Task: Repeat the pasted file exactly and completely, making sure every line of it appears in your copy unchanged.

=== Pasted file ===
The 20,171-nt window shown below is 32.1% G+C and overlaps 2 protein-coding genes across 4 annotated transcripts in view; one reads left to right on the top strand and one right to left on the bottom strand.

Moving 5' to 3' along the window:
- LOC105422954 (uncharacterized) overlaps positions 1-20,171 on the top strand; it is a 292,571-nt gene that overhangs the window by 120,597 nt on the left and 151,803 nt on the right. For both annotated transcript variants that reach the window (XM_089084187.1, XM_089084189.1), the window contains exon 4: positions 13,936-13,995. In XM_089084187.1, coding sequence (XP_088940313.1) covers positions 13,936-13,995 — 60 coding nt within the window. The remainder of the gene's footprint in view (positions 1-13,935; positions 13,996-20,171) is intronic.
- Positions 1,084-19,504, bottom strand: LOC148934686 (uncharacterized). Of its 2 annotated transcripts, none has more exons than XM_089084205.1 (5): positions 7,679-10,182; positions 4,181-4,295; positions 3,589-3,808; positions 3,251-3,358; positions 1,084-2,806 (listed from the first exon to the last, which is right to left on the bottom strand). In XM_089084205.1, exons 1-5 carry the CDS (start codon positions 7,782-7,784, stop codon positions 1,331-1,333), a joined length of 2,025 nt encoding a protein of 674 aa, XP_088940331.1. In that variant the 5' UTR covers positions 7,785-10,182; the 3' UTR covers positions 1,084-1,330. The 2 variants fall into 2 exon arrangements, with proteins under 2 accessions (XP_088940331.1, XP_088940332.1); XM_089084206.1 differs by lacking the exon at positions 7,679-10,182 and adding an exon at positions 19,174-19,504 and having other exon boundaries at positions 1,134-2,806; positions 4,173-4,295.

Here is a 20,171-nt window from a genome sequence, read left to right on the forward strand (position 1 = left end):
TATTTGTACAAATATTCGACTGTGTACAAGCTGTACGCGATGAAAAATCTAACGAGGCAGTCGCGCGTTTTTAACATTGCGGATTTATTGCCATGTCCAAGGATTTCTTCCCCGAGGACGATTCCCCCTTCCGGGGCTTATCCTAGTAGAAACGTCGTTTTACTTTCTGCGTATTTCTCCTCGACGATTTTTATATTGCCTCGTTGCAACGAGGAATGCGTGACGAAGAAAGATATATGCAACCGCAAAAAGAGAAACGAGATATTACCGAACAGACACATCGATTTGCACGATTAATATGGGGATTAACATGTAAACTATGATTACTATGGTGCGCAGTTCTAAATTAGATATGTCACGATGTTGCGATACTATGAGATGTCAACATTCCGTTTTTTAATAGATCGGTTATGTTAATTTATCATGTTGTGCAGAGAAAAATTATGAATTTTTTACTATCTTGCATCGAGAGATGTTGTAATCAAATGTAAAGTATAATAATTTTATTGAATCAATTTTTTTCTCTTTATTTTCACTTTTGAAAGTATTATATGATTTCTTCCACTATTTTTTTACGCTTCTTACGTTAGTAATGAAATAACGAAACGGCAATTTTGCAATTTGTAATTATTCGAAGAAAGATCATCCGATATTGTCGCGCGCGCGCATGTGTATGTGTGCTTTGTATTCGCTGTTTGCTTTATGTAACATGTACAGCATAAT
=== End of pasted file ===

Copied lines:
The 20,171-nt window shown below is 32.1% G+C and overlaps 2 protein-coding genes across 4 annotated transcripts in view; one reads left to right on the top strand and one right to left on the bottom strand.

Moving 5' to 3' along the window:
- LOC105422954 (uncharacterized) overlaps positions 1-20,171 on the top strand; it is a 292,571-nt gene that overhangs the window by 120,597 nt on the left and 151,803 nt on the right. For both annotated transcript variants that reach the window (XM_089084187.1, XM_089084189.1), the window contains exon 4: positions 13,936-13,995. In XM_089084187.1, coding sequence (XP_088940313.1) covers positions 13,936-13,995 — 60 coding nt within the window. The remainder of the gene's footprint in view (positions 1-13,935; positions 13,996-20,171) is intronic.
- Positions 1,084-19,504, bottom strand: LOC148934686 (uncharacterized). Of its 2 annotated transcripts, none has more exons than XM_089084205.1 (5): positions 7,679-10,182; positions 4,181-4,295; positions 3,589-3,808; positions 3,251-3,358; positions 1,084-2,806 (listed from the first exon to the last, which is right to left on the bottom strand). In XM_089084205.1, exons 1-5 carry the CDS (start codon positions 7,782-7,784, stop codon positions 1,331-1,333), a joined length of 2,025 nt encoding a protein of 674 aa, XP_088940331.1. In that variant the 5' UTR covers positions 7,785-10,182; the 3' UTR covers positions 1,084-1,330. The 2 variants fall into 2 exon arrangements, with proteins under 2 accessions (XP_088940331.1, XP_088940332.1); XM_089084206.1 differs by lacking the exon at positions 7,679-10,182 and adding an exon at positions 19,174-19,504 and having other exon boundaries at positions 1,134-2,806; positions 4,173-4,295.

Here is a 20,171-nt window from a genome sequence, read left to right on the forward strand (position 1 = left end):
TATTTGTACAAATATTCGACTGTGTACAAGCTGTACGCGATGAAAAATCTAACGAGGCAGTCGCGCGTTTTTAACATTGCGGATTTATTGCCATGTCCAAGGATTTCTTCCCCGAGGACGATTCCCCCTTCCGGGGCTTATCCTAGTAGAAACGTCGTTTTACTTTCTGCGTATTTCTCCTCGACGATTTTTATATTGCCTCGTTGCAACGAGGAATGCGTGACGAAGAAAGATATATGCAACCGCAAAAAGAGAAACGAGATATTACCGAACAGACACATCGATTTGCACGATTAATATGGGGATTAACATGTAAACTATGATTACTATGGTGCGCAGTTCTAAATTAGATATGTCACGATGTTGCGATACTATGAGATGTCAACATTCCGTTTTTTAATAGATCGGTTATGTTAATTTATCATGTTGTGCAGAGAAAAATTATGAATTTTTTACTATCTTGCATCGAGAGATGTTGTAATCAAATGTAAAGTATAATAATTTTATTGAATCAATTTTTTTCTCTTTATTTTCACTTTTGAAAGTATTATATGATTTCTTCCACTATTTTTTTACGCTTCTTACGTTAGTAATGAAATAACGAAACGGCAATTTTGCAATTTGTAATTATTCGAAGAAAGATCATCCGATATTGTCGCGCGCGCGCATGTGTATGTGTGCTTTGTATTCGCTGTTTGCTTTATGTAACATGTACAGCATAAT